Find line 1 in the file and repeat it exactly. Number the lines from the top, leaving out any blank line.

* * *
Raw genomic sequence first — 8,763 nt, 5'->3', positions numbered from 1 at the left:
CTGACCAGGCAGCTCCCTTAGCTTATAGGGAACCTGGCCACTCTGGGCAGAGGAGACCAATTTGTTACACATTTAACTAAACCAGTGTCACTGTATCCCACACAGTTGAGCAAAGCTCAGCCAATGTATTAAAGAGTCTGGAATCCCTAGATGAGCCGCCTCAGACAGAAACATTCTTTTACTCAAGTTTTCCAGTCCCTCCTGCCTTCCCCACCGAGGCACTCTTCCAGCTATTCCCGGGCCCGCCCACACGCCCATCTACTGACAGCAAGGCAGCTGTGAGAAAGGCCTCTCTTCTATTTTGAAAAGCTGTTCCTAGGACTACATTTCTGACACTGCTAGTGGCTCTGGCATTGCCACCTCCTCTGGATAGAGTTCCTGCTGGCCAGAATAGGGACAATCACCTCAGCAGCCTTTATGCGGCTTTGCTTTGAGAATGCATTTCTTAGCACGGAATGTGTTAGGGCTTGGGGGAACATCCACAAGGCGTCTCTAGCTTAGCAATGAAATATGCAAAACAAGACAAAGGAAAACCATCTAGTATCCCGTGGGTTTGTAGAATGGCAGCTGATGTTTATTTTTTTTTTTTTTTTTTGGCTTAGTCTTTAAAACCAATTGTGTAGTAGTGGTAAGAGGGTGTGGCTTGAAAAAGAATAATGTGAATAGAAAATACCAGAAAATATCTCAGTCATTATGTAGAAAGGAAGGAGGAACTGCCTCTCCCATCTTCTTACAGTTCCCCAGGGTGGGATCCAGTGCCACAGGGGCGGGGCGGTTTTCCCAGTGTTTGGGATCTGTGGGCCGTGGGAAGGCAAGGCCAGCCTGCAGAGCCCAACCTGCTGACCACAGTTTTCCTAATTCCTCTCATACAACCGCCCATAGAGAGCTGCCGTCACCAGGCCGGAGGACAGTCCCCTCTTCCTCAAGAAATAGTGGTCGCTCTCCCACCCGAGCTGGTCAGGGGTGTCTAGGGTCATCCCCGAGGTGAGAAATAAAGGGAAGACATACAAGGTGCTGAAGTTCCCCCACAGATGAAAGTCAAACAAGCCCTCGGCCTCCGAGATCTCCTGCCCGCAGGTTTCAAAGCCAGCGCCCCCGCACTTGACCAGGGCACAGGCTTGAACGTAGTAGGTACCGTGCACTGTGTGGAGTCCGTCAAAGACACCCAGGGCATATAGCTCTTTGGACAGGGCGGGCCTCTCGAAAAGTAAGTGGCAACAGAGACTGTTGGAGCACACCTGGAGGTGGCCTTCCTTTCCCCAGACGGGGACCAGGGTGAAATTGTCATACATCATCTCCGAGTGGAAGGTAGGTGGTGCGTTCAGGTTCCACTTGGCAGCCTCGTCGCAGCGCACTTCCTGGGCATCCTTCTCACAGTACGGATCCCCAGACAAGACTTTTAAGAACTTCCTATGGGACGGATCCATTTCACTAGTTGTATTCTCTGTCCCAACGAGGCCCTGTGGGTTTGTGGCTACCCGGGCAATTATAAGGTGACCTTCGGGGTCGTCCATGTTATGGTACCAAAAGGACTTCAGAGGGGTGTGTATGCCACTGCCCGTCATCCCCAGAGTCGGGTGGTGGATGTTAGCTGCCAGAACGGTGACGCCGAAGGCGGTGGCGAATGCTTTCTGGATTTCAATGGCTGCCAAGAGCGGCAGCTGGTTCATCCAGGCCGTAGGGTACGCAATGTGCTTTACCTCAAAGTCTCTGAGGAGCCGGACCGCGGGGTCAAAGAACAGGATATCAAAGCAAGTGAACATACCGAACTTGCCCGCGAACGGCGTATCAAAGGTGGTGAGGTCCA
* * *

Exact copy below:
Raw genomic sequence first — 8,763 nt, 5'->3', positions numbered from 1 at the left: